Michigan City Moves to Criminalize Calling Police on Black Folks for Simply ‘Participating in Their Lives’
A Michigan city is taking steps to criminalize dialing 911 on people of color for simply living their lives.
Leaders in Grand Rapids are set to vote on a proposed “bias crime reporting prohibition” in May that would make it a criminal misdemeanor to racially profile Black people and other minorities by calling the police for frivolous reasons, MLive reported.
The move is among a handful of improvements that would be made to the city code as part of the proposed human rights ordinance, which includes “identifying four primary potential areas of discrimination, codifying the referral and complaint procedures for Grand Rapids Diversity & Inclusion Office and expand protected class definitions,” among other changes.
The “bias crime reporting prohibition” would specifically outlaw profiling Black and brown citizens for “participating in their lives,” and states that, “no person shall make a police report that’s based in whole, or [in] part on an individual’s membership in a protected class rather than on reasonable suspicion of criminal activity in consideration of all available facts and the totality of the circumstances.”
Those found to be in violation of the ordinance would be hit with a $500 fine each day the violation occurs and would face prosecution by the city attorney’s office.
Patti Caudill, Diversity and Inclusion Manager for Grand Rapids, said the ordinance isn’t intended to discourage 911 calls, but rather to force people to “check their biases” before they pick up the phone and dial police.
“Call the police, but if you’re calling because your neighbors are having a barbecue and you’re calling because of some implicit bias because they’re people of color, we don’t want to see that,” Caudill told MLive.
Jeremy DeRoo, executive director for local nonprofit advocacy group LINC Up, echoed Caudill’s concerns and cheered the proposed ordinance, saying the changes could help address racial issues affecting the city.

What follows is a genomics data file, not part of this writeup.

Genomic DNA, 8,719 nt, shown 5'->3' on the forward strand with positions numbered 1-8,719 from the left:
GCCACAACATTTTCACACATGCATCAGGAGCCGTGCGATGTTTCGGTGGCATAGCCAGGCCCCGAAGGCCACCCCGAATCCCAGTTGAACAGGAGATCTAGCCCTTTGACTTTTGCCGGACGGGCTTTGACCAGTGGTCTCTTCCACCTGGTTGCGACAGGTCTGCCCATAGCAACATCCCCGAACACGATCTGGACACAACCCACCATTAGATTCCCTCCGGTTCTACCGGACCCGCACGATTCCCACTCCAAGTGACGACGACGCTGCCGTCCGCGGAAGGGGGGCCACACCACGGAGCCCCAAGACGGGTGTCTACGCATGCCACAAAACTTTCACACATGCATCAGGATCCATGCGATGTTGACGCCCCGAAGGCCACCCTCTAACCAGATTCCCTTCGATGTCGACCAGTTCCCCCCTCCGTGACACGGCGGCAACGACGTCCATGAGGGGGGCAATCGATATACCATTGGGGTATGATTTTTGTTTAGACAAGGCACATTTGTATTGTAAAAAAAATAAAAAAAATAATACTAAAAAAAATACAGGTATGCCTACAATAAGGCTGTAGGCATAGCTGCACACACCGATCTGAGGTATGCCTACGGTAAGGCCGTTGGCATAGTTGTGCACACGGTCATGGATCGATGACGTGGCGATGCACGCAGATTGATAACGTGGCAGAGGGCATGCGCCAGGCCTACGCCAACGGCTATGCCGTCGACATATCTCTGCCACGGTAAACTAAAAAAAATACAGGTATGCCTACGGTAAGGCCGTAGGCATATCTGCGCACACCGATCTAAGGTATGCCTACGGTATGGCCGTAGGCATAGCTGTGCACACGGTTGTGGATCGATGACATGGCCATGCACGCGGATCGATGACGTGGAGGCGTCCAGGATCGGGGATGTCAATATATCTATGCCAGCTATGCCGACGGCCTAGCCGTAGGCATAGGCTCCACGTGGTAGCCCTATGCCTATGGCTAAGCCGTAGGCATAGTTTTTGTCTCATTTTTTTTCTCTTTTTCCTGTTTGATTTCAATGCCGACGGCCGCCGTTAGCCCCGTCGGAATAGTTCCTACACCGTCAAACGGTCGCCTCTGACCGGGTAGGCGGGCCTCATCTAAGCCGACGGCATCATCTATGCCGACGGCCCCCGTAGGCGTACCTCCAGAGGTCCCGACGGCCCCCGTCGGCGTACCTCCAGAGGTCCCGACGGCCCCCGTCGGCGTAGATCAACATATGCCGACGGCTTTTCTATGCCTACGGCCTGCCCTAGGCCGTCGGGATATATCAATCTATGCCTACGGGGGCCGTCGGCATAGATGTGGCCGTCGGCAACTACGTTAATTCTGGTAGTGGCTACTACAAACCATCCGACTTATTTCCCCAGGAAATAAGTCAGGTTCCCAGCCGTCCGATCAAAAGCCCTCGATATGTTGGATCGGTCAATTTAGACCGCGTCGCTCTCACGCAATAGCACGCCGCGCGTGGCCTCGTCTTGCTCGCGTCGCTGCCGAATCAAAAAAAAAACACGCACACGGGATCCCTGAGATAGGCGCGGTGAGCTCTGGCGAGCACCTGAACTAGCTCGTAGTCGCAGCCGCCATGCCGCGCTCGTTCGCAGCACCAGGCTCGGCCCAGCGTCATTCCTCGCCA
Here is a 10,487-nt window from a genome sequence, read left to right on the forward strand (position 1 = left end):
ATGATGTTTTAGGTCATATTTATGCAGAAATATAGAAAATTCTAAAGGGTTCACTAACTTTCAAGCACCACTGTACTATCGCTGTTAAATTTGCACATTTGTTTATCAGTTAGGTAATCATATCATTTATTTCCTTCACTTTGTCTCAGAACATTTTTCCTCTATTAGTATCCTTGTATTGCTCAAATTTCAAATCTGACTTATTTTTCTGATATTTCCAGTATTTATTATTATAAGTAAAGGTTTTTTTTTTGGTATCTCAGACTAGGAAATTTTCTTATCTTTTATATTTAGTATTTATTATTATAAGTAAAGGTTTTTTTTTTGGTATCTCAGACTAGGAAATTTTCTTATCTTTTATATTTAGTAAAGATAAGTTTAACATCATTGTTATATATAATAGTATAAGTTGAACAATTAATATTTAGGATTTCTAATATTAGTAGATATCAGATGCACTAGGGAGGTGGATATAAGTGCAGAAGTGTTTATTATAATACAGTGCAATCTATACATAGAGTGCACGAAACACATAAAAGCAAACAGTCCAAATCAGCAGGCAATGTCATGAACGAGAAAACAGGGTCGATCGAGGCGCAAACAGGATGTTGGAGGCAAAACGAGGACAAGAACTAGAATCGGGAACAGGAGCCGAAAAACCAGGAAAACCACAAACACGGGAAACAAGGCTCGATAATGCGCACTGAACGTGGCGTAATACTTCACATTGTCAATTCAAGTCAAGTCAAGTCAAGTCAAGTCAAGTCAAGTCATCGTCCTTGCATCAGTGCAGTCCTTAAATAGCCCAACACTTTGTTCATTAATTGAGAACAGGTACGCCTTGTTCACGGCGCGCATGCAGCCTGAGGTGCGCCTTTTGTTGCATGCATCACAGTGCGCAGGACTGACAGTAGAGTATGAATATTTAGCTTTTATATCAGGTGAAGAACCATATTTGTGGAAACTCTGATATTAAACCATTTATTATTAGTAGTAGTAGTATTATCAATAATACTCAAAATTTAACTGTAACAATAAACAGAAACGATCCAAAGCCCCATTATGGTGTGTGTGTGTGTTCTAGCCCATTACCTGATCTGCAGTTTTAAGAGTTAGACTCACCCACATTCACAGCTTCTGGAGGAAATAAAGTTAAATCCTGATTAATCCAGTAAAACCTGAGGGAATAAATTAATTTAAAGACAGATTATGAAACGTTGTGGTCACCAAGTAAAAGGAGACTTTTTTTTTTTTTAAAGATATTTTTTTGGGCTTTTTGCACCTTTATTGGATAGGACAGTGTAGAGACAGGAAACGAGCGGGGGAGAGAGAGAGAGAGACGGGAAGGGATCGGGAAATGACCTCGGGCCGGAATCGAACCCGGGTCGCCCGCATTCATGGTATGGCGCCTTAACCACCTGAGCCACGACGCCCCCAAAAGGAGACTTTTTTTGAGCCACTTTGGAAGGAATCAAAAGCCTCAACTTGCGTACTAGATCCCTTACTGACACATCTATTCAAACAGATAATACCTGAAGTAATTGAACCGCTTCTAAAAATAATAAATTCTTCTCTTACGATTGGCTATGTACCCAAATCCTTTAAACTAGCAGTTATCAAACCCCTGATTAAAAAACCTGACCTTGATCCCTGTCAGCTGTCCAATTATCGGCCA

“We in the community have had various conversations over [the] last few years about the disparities that exist in Grand Rapids,” he said. “The human rights ordinance provides the infrastructure so that all of these issues have a backbone supporting and addressing them.”
More recently, DeRoo said Grand Rapids Police has been unnecessarily called in for situations due to 911 calls placed by people carrying implicit racial biases. He pointed to one instance in 2017 where authorities were called to break up a large gathering of Black locals at Mulick Park, which turned out to be a graduation party.
More frightening was an Oct. 9 incident involving a 12-year-old girl who was handcuffed at gunpoint after a neighbor claimed to have witnessed a shooting at the home. Police found no weapons or shooting victims at the scene, however.
These scenarios aren’t unique to Grand Rapids, however. Black folks across the country have found themselves on the receiving end of harassment by police simply for existing in “white spaces.”
In 2018 alone, African-Americans had the police called on them for enjoying a barbecue in the park, selling bottled water on the sidewalk, snoozing in a common room of a dorm, going to the pool, babysitting two white children, and moving into a New York City apartment, just to name a few.
Earlier this year, Detroit urban farmer Marc Peeples filed a lawsuit against three white women he claims made frivolous charges against him to police for simply “gardening while Black.” The women — Deborah Nash, Martha Callahan and Callahan’s granddaughter Jennifer Morris — even went so far as to accuse Peepl’s of being a convicted child molester, which led to his arrest.
They just want to control any and everything they see,” Peeples told WXYX Detroit at the time, recalling the racist harassment. “They don’t want to see a young black man coming up and doing something positive.”
Grand Rapids leaders are expected to vote on the proposed ordinance next month but must wait until city stakeholders have a chance to discuss the matter during a public hearing scheduled for April 23.